A Journal for Western Man

 

 

 

Drifting Toward Socialized Medicine

Richard G. Parker, M.D.

Issue VI- September 21, 2002

 

 
This letter to the editor was published in Texas Medicine, December 1999.

In his Commentary (Texas Medicine, Special Issue, vol. 95, no 10, October 1999) Timothy Gorski, MD correctly states, "The future of American medicine depends on how some very serious questions are answered." In his article, Dr. Gorski identifies the essential crucial issue: "Do people have a right to medical care?"

Rather than identifying the moral principles upon which the concept of "rights" are based, however, Dr. Gorski asserts "Life, liberty, and the pursuit of happiness come to mind when the subject of human rights is raised. But these amount essentially to the right to be left alone." Dr. Gorski goes on the beg the question by posing several hypothetical questions beginning with "If a fundamental right to medical care exists. . ."

Health care is not a right and no "fundamental right to medical care exists." A political right derives from the moral principle that it is both necessary and good for an individual to act to live (thus a right to life), that in order to live it is necessary to be free to act to live (thus a Right to liberty) and that the moral purpose of an individual's life is the freedom to pursue one's own happiness (thus the right to the pursuit of happiness).

There is no moral or political right to the products or services of others, including health care. Attempting to grant a non-existent right to the product or service of others necessarily means denying the individual rights of those who produce the service or product and reducing the producers to the status of right less slaves.

In the context of the current health care debate, this means the enslavement of physicians to the government and ultimately the destruction of medicine.

As long as one does not violate the individual rights of others, rights do essentially mean "the right to be left alone" from the government. Government exists to protect individual rights, not to destroy them by attempting to arbitrarily create non-existent rights.

In other words, Physicians have the right to freely produce health care, to treat patients free from government regulation and the threat of coercion and force. For the same reasons, an individual patient carries financial responsibility for his or her own health care (directly out of pocket, by voluntarily contracting with an insurance company, etc.) and has the right to see the physician of their choice, to decide with their physician what treatment is best for them, under what circumstances and by whom this treatment will be rendered, free from government regulation or the threat of government force.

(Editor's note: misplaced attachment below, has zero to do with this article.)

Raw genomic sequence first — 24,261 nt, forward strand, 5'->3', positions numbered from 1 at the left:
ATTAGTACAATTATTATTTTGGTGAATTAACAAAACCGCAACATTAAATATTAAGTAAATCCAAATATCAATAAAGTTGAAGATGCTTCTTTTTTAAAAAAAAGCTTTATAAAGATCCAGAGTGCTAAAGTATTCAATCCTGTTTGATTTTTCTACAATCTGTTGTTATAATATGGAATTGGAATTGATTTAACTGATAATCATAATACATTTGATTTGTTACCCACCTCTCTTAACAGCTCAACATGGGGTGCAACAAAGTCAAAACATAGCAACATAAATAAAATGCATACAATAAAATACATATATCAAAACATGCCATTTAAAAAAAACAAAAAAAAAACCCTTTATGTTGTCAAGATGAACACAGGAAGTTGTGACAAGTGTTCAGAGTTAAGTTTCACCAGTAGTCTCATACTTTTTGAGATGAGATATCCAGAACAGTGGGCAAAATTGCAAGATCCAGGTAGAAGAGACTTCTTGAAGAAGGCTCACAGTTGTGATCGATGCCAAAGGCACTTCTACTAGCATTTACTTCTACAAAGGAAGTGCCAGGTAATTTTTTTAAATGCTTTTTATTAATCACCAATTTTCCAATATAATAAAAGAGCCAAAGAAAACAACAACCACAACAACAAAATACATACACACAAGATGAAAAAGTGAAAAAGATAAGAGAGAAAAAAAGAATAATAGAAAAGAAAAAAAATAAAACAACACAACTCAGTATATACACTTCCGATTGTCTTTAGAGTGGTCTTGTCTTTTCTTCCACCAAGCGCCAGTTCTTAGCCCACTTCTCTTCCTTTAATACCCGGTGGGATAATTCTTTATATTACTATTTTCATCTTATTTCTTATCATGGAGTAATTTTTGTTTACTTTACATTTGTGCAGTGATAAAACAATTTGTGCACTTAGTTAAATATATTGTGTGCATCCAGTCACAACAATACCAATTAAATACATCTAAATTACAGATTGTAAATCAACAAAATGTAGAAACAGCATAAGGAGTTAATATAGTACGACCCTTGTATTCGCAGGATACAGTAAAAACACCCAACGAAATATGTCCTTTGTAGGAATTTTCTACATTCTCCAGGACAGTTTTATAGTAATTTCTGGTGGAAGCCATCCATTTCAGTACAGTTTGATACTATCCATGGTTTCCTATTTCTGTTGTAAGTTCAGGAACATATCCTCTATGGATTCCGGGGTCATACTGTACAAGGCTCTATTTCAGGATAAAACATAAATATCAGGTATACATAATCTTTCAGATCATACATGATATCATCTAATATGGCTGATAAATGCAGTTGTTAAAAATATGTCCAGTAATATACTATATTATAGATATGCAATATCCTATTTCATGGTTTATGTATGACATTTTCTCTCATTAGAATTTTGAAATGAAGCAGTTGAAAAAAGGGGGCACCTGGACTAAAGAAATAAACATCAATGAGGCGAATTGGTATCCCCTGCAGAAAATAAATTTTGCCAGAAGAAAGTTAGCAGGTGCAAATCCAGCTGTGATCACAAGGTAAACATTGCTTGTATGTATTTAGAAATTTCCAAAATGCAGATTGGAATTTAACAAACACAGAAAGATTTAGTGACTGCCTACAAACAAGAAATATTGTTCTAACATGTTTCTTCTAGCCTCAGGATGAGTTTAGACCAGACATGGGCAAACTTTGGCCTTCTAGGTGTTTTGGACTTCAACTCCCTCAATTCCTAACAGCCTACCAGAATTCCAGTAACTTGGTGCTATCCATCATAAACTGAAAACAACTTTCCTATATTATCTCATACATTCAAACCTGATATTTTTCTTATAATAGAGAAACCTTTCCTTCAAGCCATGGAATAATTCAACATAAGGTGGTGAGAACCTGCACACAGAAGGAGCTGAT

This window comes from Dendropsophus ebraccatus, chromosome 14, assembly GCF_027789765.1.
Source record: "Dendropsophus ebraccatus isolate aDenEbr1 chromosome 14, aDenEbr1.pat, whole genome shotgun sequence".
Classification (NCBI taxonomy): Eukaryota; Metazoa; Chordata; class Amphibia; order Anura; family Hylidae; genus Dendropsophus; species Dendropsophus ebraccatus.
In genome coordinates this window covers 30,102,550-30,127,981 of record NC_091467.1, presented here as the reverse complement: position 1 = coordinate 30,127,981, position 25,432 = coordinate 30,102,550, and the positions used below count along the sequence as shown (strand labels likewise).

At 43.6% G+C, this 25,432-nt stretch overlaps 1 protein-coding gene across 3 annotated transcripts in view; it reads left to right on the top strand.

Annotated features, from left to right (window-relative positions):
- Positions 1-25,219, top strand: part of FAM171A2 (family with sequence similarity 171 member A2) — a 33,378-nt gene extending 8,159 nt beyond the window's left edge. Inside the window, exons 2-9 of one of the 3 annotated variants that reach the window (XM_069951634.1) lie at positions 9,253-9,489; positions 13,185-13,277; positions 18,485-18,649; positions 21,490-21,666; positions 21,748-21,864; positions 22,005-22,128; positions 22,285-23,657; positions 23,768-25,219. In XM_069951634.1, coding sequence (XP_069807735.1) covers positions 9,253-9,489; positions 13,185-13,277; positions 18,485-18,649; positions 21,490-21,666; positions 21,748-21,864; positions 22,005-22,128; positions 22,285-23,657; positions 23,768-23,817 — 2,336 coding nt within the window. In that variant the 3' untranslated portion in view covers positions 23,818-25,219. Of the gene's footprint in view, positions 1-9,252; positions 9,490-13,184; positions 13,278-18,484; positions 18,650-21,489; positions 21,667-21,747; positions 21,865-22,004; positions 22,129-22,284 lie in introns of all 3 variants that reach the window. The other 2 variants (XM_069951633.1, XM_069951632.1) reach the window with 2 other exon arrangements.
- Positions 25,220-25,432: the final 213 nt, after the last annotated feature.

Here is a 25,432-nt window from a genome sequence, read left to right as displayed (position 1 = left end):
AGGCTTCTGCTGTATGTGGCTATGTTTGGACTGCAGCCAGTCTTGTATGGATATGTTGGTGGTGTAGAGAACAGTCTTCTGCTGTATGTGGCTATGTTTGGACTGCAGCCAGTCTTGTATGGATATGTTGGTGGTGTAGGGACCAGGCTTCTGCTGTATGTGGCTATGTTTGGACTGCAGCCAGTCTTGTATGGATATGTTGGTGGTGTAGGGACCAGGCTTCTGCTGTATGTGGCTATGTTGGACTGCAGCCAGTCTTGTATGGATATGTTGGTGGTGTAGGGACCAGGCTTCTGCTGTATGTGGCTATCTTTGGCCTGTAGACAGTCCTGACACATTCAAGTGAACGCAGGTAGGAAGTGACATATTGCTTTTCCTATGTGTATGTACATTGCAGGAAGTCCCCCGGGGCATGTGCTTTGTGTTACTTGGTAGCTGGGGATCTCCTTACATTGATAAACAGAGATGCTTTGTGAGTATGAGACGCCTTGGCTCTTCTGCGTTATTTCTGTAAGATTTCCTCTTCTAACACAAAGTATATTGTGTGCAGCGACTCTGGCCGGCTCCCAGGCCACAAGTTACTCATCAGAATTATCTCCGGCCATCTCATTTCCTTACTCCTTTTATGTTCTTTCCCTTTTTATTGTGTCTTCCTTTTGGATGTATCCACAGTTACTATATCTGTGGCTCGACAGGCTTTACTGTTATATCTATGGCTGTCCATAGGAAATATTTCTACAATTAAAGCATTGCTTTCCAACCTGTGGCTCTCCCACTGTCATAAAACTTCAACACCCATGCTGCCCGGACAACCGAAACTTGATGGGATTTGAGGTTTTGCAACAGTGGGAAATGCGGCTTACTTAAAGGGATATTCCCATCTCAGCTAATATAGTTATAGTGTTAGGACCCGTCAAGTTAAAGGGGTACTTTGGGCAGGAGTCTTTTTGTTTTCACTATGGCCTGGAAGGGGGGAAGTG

The physician-patient relationship is one based on the trader principle, where each party engages in the relationship freely, without the threat of government force and regulation. This relationship is a keystone for the practice of medicine. If this relationship is destroyed through the arbitrary use of government force, the result is the destruction of medicine, for patients and physicians.

A free market in medicine is the only moral and practical means of ensuring quality health care. Consistent with this fact are such "reforms" as the full expansion of medical savings accounts (MSAs), and granting full 100% tax-deductibility to individuals for health insurance premiums and health care costs. Unless physicians, the public and politicians embrace free market "reforms" in medicine, America's drift toward socialized medicine and the consequent destruction of medicine will continue.

Dr. Richard Parker, a practicing emergency physician in the Dallas, Texas area, is a senior writer for the Ayn Rand Institute in Marina del Rey, Calif.  The Institute promotes the philosophy of Ayn Rand, author of Atlas Shrugged and The Fountainhead. He is also a writer and editor for Objective Medicine, an site devoted to presenting intellectual fuel to doctors and other rational individuals who wish to contribute to reversing the destructive nationalization of medical endeavors. You can visit Objective Medicine at http://www.objectivemedicine.org.

This TRA feature has been edited in accordance with TRA’s Statement of Policy.

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